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Two People Who Ate Casserole From Contaminated Slow Cooker Were Poisoned By Meth

| by Alexander Rubinstein

Two people accidently ate methamphetamine after they made casseroles in a slow cooker that was contaminated in 2013.

The pair went to Middlemore Hospital with nausea, heart palpitations, dizziness, swollen tongues and facial flushing after they ate the bean casserole, reports New Zealand Herald.

They had gone to the hospital other times after they ate the same dish as well as a beef casserole from the contaminated slow cooker.

Auckland Regional Public Health Service took left-overs to take samples from and determine the cause of the symptoms.

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When the samples did not show any signs of poisoning they were tested for drugs and medicines. The tests showed that methamphetamine, or crystal meth, was present in both and on the inside of the slow cooker. The lid was also contaminated on both sides.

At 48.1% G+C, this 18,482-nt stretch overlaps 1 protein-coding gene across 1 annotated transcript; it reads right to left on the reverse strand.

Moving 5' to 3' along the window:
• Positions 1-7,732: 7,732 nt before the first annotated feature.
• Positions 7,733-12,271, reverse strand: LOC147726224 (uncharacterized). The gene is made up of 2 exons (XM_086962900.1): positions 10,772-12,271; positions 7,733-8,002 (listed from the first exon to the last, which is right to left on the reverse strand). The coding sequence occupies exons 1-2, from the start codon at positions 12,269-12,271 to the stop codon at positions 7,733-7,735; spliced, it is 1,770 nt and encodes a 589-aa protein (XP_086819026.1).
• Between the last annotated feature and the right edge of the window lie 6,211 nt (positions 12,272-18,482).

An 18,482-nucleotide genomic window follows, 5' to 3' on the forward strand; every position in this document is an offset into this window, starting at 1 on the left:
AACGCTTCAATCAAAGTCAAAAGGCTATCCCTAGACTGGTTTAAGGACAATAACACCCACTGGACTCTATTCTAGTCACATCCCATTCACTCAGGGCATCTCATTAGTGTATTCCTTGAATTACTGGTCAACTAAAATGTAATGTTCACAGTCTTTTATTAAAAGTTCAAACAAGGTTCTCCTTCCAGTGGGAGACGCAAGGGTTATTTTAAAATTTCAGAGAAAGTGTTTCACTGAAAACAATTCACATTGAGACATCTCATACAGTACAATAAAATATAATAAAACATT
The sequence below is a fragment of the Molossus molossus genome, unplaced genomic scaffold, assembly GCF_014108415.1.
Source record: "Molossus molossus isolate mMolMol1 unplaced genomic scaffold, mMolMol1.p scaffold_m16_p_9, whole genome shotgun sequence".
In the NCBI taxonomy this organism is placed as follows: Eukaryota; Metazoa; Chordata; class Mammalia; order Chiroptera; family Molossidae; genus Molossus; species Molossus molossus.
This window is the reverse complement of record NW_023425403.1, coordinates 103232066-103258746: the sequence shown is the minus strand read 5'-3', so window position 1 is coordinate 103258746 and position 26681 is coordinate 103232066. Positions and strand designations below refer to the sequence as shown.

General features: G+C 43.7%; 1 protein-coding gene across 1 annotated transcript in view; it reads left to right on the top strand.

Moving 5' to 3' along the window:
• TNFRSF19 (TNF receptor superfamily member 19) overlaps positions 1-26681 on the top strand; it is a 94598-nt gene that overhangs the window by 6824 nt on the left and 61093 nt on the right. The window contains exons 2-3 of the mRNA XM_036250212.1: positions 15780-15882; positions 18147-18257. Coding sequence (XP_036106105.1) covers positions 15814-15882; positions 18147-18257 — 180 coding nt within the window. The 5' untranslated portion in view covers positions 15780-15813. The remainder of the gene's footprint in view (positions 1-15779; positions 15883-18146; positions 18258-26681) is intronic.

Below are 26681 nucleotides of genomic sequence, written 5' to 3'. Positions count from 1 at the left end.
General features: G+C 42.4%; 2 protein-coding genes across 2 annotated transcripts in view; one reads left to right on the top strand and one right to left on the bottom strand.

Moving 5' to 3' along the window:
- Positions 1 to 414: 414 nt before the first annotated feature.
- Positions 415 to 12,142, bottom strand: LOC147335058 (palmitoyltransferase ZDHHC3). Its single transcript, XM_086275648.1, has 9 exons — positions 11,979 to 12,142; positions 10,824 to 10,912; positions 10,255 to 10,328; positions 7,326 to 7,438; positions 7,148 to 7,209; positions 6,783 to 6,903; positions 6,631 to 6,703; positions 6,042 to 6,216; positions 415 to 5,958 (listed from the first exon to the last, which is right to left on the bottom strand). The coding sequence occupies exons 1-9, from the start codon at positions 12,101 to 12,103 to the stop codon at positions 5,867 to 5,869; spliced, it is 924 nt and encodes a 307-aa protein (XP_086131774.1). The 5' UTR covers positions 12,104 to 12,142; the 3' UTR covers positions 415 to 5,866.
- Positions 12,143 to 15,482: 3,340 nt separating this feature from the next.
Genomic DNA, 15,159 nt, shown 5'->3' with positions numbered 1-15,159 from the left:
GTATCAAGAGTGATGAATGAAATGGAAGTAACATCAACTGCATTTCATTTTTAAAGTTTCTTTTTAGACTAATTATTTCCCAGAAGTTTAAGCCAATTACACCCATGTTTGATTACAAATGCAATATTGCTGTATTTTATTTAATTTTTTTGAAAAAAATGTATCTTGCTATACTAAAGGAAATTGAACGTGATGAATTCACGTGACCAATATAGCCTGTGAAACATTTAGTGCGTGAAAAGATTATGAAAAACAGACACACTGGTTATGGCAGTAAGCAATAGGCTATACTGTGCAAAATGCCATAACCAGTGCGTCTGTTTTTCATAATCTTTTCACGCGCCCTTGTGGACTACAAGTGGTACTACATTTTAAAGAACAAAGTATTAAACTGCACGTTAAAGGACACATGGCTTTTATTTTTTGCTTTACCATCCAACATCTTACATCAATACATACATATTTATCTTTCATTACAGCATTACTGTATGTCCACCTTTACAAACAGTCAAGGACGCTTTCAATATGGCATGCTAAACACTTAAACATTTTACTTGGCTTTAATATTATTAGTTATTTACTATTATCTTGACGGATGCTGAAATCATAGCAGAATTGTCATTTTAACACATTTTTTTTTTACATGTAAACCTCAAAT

Police were reportedly notified of the contamination.

The case came to light when it was included in this quarter’s Public Health Surveillance Report, which is produced for the country's Ministry of Health.

The report did not say whether the police had reached a conclusion.

The Ministry for Primary Industries was also alerted to the outbreak of methamphetamine poisoning in the food.

The cause of the contamination in the slow cooker remains a mystery, with no plausible explanation found.

According to the U.S. Department of Justice, meth is often manufactured, or “cooked” in crude laboratories. Many of the labs are unsophisticated operations and use only basic equipment.

While methamphetamine is traditionally made in dangerous laboratories and often causes a explosions, a method of creating the drug that gained prominence in 2009, called the “shake-and-bake” method, allows drug-makers to create the addictive substance inside a plastic bottle.

After the chemical reaction and the substance is made, the crystalline powder is removed and users smoke it. They often discard the bottle, which is contaminated with methamphetamine in the form of brown and white sludge. Multiple reports indicate the contaminated bottles are strewn near highways and rural roads in the states with the highest rates of methamphetamine use, reports NY Daily News.

Sources: New Zealand Herald, U.S. Department of Justice, NY Daily News / Photo credit: Janine/Flickr